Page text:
How African American Adolescents Manage Depression: Being With Others

Halima Al-Khattab, Ukamaka Oruche, Danielle Perkins, Claire Draucker

Research output: Contribution to journalArticle

2 Scopus citations


BACKGROUND: African American (AA) adolescents with depression face serious negative outcomes. Despite racial/ethnic disparities in treatment utilization, few studies have explored how AA adolescents manage their depression. OBJECTIVE: To describe common ways AA adolescents manage depressive symptoms through relationships with people in their lives. DESIGN: Qualitative descriptive methods were used to analyze the narratives of 22 AA young adults who had been depressed as adolescents and 5 AA adolescents in treatment for depression. RESULTS: A typology describing the varied ways AA adolescents manage their depressive symptoms through interactions with other people was constructed and labeled Being With Others. The five categories in the typology are keeping others at bay, striking out at others, seeking help from others, joining in with others, and having others reach out. CONCLUSIONS: Clinicians might use the Being With Others typology to guide discussions related to detecting, assessing, and treating AA adolescents with depression.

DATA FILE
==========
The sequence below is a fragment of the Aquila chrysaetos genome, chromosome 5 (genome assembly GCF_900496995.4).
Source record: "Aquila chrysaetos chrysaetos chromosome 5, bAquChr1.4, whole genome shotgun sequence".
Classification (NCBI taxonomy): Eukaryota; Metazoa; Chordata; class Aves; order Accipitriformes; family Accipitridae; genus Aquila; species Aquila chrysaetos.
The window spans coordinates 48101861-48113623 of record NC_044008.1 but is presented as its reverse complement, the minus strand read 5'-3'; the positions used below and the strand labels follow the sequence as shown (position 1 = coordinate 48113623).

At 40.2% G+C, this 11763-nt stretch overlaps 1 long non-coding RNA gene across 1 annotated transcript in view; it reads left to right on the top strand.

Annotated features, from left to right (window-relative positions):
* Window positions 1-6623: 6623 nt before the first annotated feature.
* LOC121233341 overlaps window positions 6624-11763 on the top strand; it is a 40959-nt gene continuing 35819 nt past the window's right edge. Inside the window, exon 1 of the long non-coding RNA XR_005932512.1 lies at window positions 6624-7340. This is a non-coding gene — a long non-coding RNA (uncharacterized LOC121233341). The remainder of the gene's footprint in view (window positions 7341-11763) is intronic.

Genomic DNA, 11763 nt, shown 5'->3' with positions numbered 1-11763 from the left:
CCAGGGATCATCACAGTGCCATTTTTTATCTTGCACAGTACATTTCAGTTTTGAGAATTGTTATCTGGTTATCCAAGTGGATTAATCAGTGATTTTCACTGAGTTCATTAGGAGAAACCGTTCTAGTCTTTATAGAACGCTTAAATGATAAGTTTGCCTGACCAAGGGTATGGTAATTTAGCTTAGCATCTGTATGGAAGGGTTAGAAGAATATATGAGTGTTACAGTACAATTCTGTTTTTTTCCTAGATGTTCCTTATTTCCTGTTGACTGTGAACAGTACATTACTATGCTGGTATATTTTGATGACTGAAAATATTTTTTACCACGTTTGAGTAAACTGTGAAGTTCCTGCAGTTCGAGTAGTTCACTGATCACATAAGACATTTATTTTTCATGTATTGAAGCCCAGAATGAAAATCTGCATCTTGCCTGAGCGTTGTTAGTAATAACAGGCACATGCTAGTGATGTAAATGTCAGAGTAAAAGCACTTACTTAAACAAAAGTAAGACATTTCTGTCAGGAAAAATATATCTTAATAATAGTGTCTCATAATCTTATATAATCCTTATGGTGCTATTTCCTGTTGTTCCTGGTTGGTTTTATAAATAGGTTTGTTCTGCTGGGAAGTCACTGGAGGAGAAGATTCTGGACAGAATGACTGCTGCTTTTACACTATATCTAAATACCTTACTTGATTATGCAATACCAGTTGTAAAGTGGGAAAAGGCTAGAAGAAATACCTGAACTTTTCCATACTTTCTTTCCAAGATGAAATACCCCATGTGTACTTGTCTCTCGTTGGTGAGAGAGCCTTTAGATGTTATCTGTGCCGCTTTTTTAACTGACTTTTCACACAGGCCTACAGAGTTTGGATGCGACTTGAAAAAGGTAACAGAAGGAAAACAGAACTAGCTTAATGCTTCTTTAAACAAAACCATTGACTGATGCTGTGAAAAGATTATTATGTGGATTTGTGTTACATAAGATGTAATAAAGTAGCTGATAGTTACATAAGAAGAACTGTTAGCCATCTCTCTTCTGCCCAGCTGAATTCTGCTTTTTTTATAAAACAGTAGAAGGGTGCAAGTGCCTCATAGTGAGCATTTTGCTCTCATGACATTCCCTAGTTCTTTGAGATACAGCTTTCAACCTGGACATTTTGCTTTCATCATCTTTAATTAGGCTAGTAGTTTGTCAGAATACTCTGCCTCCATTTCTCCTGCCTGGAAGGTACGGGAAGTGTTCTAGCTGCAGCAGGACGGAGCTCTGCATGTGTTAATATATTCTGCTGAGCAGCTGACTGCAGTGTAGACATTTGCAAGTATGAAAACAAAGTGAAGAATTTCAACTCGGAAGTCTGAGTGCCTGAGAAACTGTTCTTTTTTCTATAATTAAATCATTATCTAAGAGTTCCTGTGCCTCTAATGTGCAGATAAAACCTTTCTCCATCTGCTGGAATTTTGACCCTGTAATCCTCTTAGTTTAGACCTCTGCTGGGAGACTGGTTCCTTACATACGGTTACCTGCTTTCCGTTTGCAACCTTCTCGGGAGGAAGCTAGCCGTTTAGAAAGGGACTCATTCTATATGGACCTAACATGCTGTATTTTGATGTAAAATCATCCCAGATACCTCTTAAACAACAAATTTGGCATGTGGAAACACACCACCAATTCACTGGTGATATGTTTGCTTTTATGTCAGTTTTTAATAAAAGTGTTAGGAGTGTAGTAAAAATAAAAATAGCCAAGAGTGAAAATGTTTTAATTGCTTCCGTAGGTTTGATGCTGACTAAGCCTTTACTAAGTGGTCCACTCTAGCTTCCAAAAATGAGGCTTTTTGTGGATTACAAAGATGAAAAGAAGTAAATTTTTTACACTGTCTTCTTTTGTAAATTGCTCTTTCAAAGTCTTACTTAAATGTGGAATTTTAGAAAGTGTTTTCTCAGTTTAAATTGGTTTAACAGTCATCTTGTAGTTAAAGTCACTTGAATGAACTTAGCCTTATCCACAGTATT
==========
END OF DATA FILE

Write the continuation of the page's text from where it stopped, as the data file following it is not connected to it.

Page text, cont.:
Original languageEnglish (US)
Pages (from-to)387-400
Number of pages14
JournalJournal of the American Psychiatric Nurses Association
Issue number5
StatePublished - Sep 1 2016


  • African American
  • adolescents
  • coping
  • depression
  • social support

ASJC Scopus subject areas

  • Phychiatric Mental Health

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